Wednesday, January 13, 2021

Hunt for the Wilderpeople

Last night we sat down to watch Hunt for the Wilderpeople (2016). As with the more recent Jo-Jo Rabbit (2019), Taika Waititi—who in both cases wrote the screenplay adaptation of other people’s novels—shows that he is sensitive to a good story, a story-for-our-times; to children who are lonely and looking for a tribe to belong to; and adults who are, with good reason, suspicious of the dominant tribe; and what becomes of them.

To see the world equally convincingly through the eyes of vulnerable child and vulnerable adult is a rare gift. As a director, Taika Waititi is also clearly aware of others who might share this sensitivity. The chemistry between central child-and-adult actors, between Julian Dennison and Sam Neill in Hunt for the Wilderpeople and between Roman Griffin Davis and Scarlett Johansson in Jo-Jo Rabbit, is mesmerising, drawing you in to the story. So, too, the deftness with which dark humour and difficult subject matter (respectively, children’s social services in a broadly contemporary New Zealand, and the Hitler Youth in Nazi Germany) combine in order to engage the audience. We may not all share rare levels of empathy, but we can be helped on the right path, to higher ground.

To be a ranger requires not only ‘the knack,’ but also learnt skills, and Taika Waititi’s learnt (and ongoing learning on the job) skills include the use of motif in storytelling. In Jo-Jo Rabbit it is as simple as tracking a pair of shoes. Hunt for the Wilderpeople employs a one-shot montage technique to convey the passing of time, recapping the story so far and moving it on, at times getting nowhere fast, at times covering ground at pace. Both motifs remind us that we leave a trail behind us as we go, which others may follow, paths crossing by purposeful intent or un/lucky chance.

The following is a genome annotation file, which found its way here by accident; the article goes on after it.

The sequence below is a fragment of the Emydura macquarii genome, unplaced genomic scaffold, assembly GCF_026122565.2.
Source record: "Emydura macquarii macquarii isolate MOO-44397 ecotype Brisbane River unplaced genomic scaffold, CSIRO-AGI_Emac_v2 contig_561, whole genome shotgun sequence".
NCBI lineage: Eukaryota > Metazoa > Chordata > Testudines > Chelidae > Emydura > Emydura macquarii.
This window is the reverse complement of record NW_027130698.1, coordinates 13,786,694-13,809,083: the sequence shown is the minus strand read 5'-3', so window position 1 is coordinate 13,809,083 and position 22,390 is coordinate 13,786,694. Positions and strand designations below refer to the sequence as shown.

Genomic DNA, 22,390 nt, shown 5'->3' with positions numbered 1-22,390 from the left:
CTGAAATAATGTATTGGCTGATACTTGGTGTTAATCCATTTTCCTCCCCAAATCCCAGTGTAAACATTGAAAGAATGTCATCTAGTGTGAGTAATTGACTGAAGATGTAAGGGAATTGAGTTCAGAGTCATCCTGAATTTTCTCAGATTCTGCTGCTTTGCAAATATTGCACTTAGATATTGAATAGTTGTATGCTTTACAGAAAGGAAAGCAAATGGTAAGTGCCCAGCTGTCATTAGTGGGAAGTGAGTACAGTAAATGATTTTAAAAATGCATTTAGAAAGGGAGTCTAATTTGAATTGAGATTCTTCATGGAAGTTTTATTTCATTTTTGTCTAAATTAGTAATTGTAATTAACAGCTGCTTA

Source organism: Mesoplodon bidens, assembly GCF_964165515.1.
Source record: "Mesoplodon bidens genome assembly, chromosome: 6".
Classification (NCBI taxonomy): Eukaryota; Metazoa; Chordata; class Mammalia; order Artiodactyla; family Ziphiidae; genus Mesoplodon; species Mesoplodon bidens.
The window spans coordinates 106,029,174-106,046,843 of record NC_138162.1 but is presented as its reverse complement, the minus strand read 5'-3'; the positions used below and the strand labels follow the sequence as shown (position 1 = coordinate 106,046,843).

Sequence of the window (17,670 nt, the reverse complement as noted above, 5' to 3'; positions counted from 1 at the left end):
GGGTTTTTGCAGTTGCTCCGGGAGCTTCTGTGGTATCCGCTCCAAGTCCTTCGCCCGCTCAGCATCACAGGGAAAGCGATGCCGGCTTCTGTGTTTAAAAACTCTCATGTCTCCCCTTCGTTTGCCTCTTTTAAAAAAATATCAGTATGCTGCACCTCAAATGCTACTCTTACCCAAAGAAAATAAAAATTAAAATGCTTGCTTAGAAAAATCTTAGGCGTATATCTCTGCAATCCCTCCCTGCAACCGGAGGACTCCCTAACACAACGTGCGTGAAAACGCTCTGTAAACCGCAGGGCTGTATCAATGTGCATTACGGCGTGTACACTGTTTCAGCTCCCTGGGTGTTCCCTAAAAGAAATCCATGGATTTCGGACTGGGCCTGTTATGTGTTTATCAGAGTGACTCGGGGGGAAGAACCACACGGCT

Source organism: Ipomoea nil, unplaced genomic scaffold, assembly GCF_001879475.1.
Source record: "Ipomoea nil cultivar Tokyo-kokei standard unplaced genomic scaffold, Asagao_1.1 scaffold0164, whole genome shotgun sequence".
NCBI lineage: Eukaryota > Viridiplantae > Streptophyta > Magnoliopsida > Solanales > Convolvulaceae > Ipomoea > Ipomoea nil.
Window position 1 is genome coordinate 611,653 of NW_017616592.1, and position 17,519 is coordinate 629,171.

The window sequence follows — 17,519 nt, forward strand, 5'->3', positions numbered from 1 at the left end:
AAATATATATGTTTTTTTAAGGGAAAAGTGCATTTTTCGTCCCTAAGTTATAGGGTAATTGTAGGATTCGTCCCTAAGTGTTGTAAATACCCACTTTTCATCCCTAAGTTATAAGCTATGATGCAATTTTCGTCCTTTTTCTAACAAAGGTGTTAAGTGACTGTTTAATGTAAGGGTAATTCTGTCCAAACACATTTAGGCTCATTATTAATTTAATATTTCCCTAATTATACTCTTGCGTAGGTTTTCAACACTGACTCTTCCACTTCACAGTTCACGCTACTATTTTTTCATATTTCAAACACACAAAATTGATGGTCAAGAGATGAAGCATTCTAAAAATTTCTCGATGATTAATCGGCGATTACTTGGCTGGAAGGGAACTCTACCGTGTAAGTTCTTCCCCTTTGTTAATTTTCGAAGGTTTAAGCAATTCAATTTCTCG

Watching Hunt for the Wilderpeople, I am also provoked to reflect on the Church, as relationships between unlikely people, variously damaged and hurting people, whose lives are brought together by an intermediary who has, at different times, sought both parties out and welcomed both parties in. Who, in turn, come to realise their need of one another, following on from a growing (and perhaps grudging) affection for one another; who discover the need for repentance (which includes reparation and accountability) and forgiveness (which—though necessarily following true repentance—involves commitment to reconciliation) as the ongoing process towards deeply longed-for personal wholeness, societal healing and unity.

There is a scene in the film where Taika Waititi takes on the cameo role of a minister conducting a funeral, in which he notes:

 

Minister: “You know, sometimes in life, it seems like there’s no way out…like a sheep trapped in a maze designed by wolves…And you know that if you’re ever in that situation, there are always two doors to choose from. And through the first door…oh, it’s easy to get through that door and on the other side waiting for you are all the nummiest treats you can imagine. Fanta, Doritos, L&P, Burger Rings, Coke Zero. But you know what? There’s also another door, not the Burger Ring door, not the Fanta door; another door that’s harder to get through. Guess what’s on the other side? Anyone want to take a guess?”

Ricky: “Vegetables?”

Minister: “N-No, not vegeta…No.”

Woman: “Jesus?”

Minister: “You would think Jesus. I thought Jesus the first time I-I-I-I came across that door. It’s not Jesus. It’s another door. And guess what’s on the other side of that door?”

Woman: “Jesus.”

Minister: “Jesus. Yeah, Jesus. He’s tricky like that, Jesus…So let us pray, to Jesus, please, and make it a bit easier to get through those doors, uh, to find you and your bounty of delicious confectionary.”

 

It is touchingly awkward, and yet profound. For in the initially disorienting space between the door and the door beyond the door, Jesus does indeed meet us, hidden in plain sight, and help us get through. That space, it turns out, might be a million hectares of New Zealand native forest (or, conversely, in Jo-Jo Rabbit, a cramped false room in an attic) or our own homes in a bungled pandemic lockdown. While we are here, you could do worse than watch (or re-watch) Hunt for the Wilderpeople. Who knows what you might find?

 


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